Because of the advent and refinement of the anti-access/area-denial capabilities of America’s main strategic rivals, all of the investment into new aircraft carriers is basically a waste. If China or Russia can seriously threaten the safety of American aircraft carriers, Washington will keep those assets far removed from any war zone, creating a hulking gap in its power-projection capabilities. 

Had the Navy been smarter and simply invested those funds in the far more useful Seawolf class, they could afford to risk losing some of these assets in combat. As it stands now, however, with just three units in the fleet and no others coming down the pipeline, the Seawolf class could essentially be made extinct by damage in combat against a great power rival. 

Only Two Operational Seawolf Subs

The USS Connecticut is one of the three Seawolf-class subs in the fleet. In 2021, the submarine was patrolling the South China Sea, operating very near China’s sophisticated submarine base on Hainan Island. While performing its mission in international waters, the submarine crashed into an underwater mountain and suffered nearly catastrophic damage. It limped back to port and has been undergoing a refit. The Connecticut is not expected to return to service for at least another year.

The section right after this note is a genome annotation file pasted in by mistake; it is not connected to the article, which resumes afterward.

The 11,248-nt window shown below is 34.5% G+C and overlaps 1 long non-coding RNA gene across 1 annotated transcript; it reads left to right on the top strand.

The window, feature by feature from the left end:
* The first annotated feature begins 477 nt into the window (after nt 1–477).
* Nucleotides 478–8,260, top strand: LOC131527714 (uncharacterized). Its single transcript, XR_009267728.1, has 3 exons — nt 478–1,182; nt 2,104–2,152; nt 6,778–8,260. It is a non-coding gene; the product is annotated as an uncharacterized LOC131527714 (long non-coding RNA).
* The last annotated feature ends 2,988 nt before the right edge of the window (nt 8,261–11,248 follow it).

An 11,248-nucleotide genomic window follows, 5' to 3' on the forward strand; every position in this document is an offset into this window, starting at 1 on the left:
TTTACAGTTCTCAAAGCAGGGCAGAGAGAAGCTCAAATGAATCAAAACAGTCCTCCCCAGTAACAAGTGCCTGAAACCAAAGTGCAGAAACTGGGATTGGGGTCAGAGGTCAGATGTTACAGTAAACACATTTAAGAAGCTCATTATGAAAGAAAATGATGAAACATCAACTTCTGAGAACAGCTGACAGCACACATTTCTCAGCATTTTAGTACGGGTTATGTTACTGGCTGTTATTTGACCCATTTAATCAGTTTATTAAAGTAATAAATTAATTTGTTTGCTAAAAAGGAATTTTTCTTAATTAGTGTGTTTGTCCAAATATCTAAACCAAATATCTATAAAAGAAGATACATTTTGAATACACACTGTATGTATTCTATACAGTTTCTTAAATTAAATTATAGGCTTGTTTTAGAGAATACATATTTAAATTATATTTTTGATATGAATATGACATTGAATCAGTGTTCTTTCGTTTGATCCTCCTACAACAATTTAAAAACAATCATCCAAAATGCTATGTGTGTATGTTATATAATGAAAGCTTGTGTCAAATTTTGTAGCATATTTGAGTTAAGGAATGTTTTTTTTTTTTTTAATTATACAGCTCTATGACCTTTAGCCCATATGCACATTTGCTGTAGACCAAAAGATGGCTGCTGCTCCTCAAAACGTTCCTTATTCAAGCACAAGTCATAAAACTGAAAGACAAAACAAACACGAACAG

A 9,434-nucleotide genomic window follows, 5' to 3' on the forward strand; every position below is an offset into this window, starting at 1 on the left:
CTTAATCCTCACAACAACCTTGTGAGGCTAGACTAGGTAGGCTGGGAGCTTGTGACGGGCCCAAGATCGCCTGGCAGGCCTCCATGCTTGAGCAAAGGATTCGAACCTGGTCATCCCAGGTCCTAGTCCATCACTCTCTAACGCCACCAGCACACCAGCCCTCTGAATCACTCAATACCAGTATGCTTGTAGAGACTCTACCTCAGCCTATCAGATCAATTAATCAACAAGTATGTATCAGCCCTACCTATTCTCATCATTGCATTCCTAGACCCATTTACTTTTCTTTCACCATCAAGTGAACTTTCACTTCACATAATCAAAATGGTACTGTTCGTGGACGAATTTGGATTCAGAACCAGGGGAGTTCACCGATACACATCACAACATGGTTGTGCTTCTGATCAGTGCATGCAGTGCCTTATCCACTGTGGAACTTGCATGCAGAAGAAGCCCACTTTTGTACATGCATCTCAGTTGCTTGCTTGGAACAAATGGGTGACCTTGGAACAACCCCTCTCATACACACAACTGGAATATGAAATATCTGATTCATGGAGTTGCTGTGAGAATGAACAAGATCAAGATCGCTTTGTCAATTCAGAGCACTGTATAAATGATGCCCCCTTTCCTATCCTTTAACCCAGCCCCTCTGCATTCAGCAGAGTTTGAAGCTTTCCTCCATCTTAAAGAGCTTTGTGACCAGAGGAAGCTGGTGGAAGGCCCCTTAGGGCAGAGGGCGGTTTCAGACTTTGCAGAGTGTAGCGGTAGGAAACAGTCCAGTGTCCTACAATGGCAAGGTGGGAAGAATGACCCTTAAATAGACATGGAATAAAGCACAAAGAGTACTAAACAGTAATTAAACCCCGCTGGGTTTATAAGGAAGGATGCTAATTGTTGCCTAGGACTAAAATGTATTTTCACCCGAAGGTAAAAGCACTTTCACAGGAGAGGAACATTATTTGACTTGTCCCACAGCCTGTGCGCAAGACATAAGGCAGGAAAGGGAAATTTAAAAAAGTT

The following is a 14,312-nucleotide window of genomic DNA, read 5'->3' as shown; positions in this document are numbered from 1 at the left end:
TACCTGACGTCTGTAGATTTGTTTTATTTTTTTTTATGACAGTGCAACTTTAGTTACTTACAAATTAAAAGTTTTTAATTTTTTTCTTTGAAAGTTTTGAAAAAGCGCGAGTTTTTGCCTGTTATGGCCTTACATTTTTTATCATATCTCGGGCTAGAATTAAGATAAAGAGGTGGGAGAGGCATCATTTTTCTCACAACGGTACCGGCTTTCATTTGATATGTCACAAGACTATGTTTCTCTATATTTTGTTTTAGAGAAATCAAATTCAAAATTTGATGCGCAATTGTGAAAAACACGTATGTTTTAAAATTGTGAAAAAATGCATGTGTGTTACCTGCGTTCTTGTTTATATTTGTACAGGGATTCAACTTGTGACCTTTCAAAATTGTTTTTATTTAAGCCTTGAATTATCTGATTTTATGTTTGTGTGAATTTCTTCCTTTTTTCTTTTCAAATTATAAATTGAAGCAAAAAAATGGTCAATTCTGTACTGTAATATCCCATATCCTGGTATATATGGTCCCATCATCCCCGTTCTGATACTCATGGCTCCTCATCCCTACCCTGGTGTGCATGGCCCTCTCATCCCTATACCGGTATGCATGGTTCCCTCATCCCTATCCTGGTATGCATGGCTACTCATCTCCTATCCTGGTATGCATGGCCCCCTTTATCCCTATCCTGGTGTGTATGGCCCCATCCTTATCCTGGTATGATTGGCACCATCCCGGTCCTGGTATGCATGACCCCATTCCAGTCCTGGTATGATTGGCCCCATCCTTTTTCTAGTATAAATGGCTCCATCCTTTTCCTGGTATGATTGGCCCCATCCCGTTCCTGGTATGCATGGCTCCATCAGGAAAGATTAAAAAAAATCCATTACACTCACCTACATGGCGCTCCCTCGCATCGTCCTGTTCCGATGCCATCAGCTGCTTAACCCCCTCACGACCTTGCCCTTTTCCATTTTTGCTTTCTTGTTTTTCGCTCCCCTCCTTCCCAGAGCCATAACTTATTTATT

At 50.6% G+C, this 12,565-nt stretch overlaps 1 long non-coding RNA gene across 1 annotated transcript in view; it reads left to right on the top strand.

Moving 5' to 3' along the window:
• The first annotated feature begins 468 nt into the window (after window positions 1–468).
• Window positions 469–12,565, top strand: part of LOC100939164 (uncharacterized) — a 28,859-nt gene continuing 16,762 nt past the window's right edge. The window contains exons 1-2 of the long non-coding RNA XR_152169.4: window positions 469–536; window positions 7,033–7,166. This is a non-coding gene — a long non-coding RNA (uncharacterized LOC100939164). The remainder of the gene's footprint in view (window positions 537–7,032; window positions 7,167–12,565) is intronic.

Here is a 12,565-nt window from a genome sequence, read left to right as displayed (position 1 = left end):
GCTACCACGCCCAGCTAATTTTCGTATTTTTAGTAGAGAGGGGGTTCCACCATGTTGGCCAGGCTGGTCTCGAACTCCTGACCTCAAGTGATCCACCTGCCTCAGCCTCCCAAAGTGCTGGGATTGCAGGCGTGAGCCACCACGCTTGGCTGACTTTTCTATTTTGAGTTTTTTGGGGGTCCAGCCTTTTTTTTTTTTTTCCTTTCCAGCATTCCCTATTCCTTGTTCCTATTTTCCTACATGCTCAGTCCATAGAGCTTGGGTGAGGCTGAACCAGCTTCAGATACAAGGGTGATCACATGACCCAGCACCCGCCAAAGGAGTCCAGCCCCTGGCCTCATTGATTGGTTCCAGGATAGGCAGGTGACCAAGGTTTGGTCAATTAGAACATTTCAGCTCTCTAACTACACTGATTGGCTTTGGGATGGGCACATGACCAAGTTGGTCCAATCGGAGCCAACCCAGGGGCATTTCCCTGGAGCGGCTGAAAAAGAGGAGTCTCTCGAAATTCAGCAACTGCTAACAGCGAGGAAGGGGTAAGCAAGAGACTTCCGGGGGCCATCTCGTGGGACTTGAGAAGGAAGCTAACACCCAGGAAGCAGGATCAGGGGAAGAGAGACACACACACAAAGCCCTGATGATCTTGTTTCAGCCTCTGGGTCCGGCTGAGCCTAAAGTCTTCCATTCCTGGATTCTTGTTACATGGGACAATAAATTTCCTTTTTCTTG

That means that the U.S. fleet has only two Seawolf-class subs right now.

One of the Seawolf-class submarines, the USS Jimmy Carter, was selected to be used for special operations missions. It was extended to 100 feet long in 2005. The Jimmy Carter’s capabilities are noteworthy, even for a submarine of this class. Should China successfully invade Taiwan, one could see the Jimmy Carter being covertly deployed to drop Special Forces operators and weapons behind enemy lines in occupied Taiwan, where they would support the inevitable Taiwanese insurgency against the Chinese invaders. 

Seawolf-Class Submarine: Wasted Assets

But that is one sub. Imagine if the Pentagon had followed through on its plan for a minimum of 30 Seawolf systems. The Seawolf-class submarine is probably far more relevant to any potential war with China or Russia than the entire U.S. aircraft carrier fleet. Building up this class of submarine is probably impossible now – America’s declining defense industrial base cannot support the demand. (The shoddy state of American shipyards is one of the reasons the Connecticut is taking so long to repair) 


The Navy missed the boat on the Seawolf-class submarine revolution. It is now about to pay the ultimate price for its shortsightedness when it favored the interests of big defense contractors and their preference for carriers over the national interest in shifting the Navy’s focus toward submarines.

About the Author

Brandon J. Weichert is a former Congressional staffer and geopolitical analyst who is a contributor at The Washington Times, as well as at American Greatness and the Asia Times. He is the author of Winning Space: How America Remains a Superpower (Republic Book Publishers), Biohacked: China’s Race to Control Life, and The Shadow War: Iran’s Quest for Supremacy. Weichert can be followed via Twitter @WeTheBrandon.